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How the mansion bought for the state money for the Ambassador of the Republic of Kazakhstan to the USA ended up with a private owner

Google trans­lat­ed

Moldovan investors Stati dis­cov­ered in Washington a build­ing that Kazakhstan bought for its ambas­sador to the United States, but after a while it sud­den­ly found itself in … pri­vate hands. How?

To begin with, Moldovan investors Anatoly and Gabriel Stati, who have been in lit­i­ga­tion with Akorda for many years, intend to file a new law­suit against the Kazakh author­i­ties. This is stat­ed in a press release sent by rep­re­sen­ta­tives of Stati to the edi­to­r­i­al office of .

The rea­son for the claim (we quote in the text ) was “gross vio­la­tions by the Republic of Kazakhstan of its inter­na­tion­al legal oblig­a­tions to pay for the final and bind­ing arbi­tral award ren­dered in favor of the Parties to the Statute in December 2013”.

Recall that we are talk­ing about the deci­sion to col­lect from Kazakhstan in favor of Moldovan investors Stati more than 550 mil­lion US dol­lars (as com­pen­sa­tion for dam­age, legal costs and inter­est). The Kazakh author­i­ties do not want to com­ply with this deci­sion, as a result of which the coun­try was dragged into a legal war on a glob­al scale (read the mate­ri­als about it here ).

In this war, Stati’s lawyers are solv­ing a very spe­cif­ic prob­lem — they are look­ing for the prop­er­ty of Kazakhstan for his arrest. But rep­re­sen­ta­tives of Akorda, on the one hand, are try­ing to prove that Stati are not investors, but fraud­sters who fraud­u­lent­ly built a gas pro­cess­ing plant in the coun­try, as a result of which the author­i­ties were sim­ply forced to con­fis­cate it. On the oth­er hand, they are tak­ing mea­sures to hide the prop­er­ty abroad that can be seized.

In most cas­es, states vol­un­tar­i­ly enforce arbi­tral awards. Enforcement is pos­si­ble through the 1958 New York Convention, which pro­vides for manda­to­ry recog­ni­tion and enforce­ment of arbi­tral awards in more than 160 coun­tries around the world. In this case, there is a com­pul­so­ry col­lec­tion of state prop­er­ty. But only on con­di­tion that this prop­er­ty belongs to the state at the same time, but at the same time is used for com­mer­cial purposes.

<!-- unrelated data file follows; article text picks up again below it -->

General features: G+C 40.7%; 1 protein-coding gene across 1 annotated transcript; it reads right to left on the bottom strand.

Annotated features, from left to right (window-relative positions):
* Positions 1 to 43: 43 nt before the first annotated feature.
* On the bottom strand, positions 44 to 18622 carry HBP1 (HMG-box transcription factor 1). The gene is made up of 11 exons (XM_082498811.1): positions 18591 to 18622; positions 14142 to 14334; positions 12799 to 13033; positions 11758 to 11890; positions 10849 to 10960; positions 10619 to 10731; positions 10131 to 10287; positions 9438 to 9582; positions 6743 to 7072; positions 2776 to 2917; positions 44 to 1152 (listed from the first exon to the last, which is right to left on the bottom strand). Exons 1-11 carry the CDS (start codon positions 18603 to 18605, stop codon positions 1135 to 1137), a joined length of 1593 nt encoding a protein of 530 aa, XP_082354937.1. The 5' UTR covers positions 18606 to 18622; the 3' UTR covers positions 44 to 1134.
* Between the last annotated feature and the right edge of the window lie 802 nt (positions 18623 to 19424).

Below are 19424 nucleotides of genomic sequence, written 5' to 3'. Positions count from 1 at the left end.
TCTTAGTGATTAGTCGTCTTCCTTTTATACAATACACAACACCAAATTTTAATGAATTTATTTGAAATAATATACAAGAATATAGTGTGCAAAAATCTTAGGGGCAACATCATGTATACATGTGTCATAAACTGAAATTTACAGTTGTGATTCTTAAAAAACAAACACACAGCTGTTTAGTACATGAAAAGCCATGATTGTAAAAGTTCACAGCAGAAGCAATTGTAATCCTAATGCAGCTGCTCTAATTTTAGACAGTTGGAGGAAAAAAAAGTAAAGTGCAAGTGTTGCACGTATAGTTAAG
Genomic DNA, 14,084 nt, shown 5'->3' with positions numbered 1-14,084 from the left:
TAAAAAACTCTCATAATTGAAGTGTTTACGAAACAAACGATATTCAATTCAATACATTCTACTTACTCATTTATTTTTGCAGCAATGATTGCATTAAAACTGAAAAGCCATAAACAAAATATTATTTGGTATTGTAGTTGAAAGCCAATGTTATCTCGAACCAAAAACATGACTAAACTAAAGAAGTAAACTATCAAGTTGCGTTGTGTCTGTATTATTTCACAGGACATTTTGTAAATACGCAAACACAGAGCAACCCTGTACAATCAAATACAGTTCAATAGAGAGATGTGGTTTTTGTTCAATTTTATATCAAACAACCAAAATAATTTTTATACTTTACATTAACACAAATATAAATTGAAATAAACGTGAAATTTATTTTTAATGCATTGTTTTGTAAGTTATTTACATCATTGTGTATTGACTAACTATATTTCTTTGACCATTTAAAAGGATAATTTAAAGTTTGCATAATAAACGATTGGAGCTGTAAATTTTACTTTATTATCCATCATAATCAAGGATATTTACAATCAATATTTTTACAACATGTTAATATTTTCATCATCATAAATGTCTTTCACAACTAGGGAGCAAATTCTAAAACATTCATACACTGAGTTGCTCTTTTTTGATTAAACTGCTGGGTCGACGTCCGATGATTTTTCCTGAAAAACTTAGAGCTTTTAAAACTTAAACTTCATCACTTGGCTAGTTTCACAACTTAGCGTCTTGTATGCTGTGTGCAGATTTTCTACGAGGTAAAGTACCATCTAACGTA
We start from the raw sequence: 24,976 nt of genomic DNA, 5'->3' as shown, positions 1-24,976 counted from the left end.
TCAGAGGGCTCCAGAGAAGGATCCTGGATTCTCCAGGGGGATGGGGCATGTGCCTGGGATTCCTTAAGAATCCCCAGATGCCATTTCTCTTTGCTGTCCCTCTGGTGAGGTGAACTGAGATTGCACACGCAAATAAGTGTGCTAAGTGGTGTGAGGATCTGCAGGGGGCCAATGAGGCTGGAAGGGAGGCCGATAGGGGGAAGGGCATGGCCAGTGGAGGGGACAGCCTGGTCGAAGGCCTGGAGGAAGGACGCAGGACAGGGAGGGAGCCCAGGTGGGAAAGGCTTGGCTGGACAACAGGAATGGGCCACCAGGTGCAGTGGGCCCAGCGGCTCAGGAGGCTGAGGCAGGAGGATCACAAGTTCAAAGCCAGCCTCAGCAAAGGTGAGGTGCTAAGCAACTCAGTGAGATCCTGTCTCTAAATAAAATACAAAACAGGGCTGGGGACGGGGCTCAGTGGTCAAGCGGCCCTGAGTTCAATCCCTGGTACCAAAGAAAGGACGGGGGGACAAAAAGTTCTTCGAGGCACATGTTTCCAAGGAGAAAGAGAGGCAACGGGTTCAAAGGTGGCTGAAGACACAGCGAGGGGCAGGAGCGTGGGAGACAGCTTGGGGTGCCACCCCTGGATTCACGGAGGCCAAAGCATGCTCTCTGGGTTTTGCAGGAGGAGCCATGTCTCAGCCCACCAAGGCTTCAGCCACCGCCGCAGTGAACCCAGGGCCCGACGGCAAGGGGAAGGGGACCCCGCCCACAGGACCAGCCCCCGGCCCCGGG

These can be shares / shares owned by the state in com­pa­nies, com­mer­cial accounts, pay­ments from third par­ties in busi­ness trans­ac­tions for the sale of goods, etc. What’s impor­tant: the prop­er­ty of embassies, con­sulates, armies and funds used for pub­lic pur­pos­es are pro­tect­ed by sov­er­eign immu­ni­ty and are not sub­ject to enforcement.

How can state prop­er­ty be hid­den? The sim­plest pro­tec­tion mech­a­nism in such sit­u­a­tions is the trans­fer of state assets to pri­vate hands. And the Stati believe that Kazakhstan is doing just that.

In the press release men­tioned above, they remind that “the courts of Belgium and the Netherlands recent­ly ruled that RK tried to hide its prop­er­ty from legal enforce­ment mea­sures through fic­ti­tious trans­ac­tions.” And accord­ing to Anatoly Stati, pres­i­dent and own­er of Ascom Group, the Ministry of Justice of Kazakhstan “imple­ments a glob­al strat­e­gy for con­duct­ing unfair lit­i­ga­tion and con­ceal­ing prop­er­ty for the pur­pose of evad­ing the ful­fill­ment of its inter­na­tion­al legal obligations.”

The announced inten­tions of Stati mean that their con­flict with the Ministry of Justice of the Republic of Kazakhstan is reach­ing a new lev­el of esca­la­tion. As a result, the cit­i­zens of Kazakhstan can learn a lot of new things about how the state assets of the coun­try are used and who owns the coun­try abroad. Especially if they hide by the “nom­i­nal sale” method to their pri­vate indi­vid­u­als. It is well known that in the 90s such “for­mal” trans­ac­tions led to a very real pri­va­ti­za­tion of state property.